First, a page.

Not Jorge Castañeda. In his Big Think interview, the country's former Secretary of Foreign Affairs—now a Global Distinguished Professor of Politics at NYU—argues that Mexico's destiny is to become part of a "North American community" similar to the European Union.
In principle, Castañeda says, this community "probably should include some type of monetary union along European lines." Getting there won't be easy, however: in order for Mexico to develop its way out of its longstanding economic rut, it will have to convince its northern neighbor to look south and see economic opportunities, not drug and immigration controversies.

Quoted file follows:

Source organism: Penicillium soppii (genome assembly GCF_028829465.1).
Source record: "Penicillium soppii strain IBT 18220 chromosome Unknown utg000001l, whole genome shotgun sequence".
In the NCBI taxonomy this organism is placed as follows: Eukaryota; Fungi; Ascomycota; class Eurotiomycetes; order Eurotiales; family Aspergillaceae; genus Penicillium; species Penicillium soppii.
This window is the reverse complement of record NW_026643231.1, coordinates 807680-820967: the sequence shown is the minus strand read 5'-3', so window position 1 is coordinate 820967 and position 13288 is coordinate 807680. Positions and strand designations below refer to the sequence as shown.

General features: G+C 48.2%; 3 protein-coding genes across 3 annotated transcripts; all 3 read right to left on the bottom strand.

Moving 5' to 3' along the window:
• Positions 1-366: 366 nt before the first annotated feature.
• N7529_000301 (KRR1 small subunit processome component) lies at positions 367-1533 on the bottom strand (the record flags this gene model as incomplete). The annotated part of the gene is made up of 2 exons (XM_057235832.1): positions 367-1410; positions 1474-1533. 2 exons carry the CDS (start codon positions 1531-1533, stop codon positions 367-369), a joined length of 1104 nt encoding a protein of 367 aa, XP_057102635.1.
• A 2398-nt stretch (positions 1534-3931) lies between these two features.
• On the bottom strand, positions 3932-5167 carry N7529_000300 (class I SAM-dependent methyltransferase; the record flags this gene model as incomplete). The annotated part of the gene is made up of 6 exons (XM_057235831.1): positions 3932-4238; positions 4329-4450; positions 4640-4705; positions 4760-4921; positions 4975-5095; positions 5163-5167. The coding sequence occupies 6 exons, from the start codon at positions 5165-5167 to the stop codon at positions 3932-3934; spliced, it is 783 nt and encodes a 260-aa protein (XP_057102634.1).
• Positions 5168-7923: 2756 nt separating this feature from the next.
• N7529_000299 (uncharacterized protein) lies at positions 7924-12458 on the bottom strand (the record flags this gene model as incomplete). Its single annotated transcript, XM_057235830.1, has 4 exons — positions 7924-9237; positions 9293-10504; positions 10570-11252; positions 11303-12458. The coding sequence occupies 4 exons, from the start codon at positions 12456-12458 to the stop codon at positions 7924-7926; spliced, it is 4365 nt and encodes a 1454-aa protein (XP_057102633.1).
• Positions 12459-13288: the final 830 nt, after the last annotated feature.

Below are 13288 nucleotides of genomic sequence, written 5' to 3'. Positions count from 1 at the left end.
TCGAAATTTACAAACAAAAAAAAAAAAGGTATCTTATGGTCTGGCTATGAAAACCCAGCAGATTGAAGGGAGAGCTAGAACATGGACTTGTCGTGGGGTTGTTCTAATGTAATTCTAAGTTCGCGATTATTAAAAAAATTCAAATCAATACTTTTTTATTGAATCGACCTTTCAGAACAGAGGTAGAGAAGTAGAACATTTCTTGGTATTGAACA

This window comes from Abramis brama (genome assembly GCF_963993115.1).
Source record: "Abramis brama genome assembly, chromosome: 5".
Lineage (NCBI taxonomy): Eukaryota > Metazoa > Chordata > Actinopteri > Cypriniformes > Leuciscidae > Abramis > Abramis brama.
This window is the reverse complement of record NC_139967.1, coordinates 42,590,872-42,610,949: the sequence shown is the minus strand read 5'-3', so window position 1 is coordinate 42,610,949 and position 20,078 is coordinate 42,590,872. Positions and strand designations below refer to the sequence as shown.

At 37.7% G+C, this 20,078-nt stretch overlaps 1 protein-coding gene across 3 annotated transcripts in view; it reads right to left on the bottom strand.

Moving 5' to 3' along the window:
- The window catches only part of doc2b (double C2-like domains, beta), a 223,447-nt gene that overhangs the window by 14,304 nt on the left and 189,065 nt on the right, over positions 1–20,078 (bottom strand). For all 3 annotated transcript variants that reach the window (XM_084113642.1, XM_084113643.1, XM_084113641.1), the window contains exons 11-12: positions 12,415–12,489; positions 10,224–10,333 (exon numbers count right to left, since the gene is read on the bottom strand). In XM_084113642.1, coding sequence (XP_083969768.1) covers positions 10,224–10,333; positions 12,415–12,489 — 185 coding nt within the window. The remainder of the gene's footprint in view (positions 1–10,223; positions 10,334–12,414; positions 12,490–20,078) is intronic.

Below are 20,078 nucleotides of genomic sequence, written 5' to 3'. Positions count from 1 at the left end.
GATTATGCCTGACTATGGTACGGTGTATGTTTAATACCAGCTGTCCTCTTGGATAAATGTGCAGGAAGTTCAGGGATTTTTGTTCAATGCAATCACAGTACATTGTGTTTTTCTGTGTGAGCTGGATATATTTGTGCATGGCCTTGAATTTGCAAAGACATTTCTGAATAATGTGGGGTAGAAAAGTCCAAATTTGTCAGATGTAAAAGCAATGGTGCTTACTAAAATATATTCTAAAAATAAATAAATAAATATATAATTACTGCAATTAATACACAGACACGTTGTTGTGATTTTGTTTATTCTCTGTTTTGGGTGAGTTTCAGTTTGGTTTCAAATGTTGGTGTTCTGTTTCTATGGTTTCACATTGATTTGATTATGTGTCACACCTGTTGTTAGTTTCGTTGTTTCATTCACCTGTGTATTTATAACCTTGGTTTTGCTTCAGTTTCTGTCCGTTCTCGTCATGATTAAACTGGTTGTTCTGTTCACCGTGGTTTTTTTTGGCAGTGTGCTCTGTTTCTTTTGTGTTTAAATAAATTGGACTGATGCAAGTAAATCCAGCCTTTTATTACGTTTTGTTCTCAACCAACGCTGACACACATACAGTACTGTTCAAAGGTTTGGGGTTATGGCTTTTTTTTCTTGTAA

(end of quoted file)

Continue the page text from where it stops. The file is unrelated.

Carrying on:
About those controversies: Castañeda views illegal immigration as a potential "solution" rather than a problem, and the U.S.-Mexico border fence as a "terrible" (but so far, ineffectual) idea. As for the war on drugs, he believes it's "unwinnable" and suggests that the two countries "sit back for a second" and rethink the whole policy, which currently requires Mexicans to die combating the smuggling of marijuana that can now be sold legally in California dispensaries.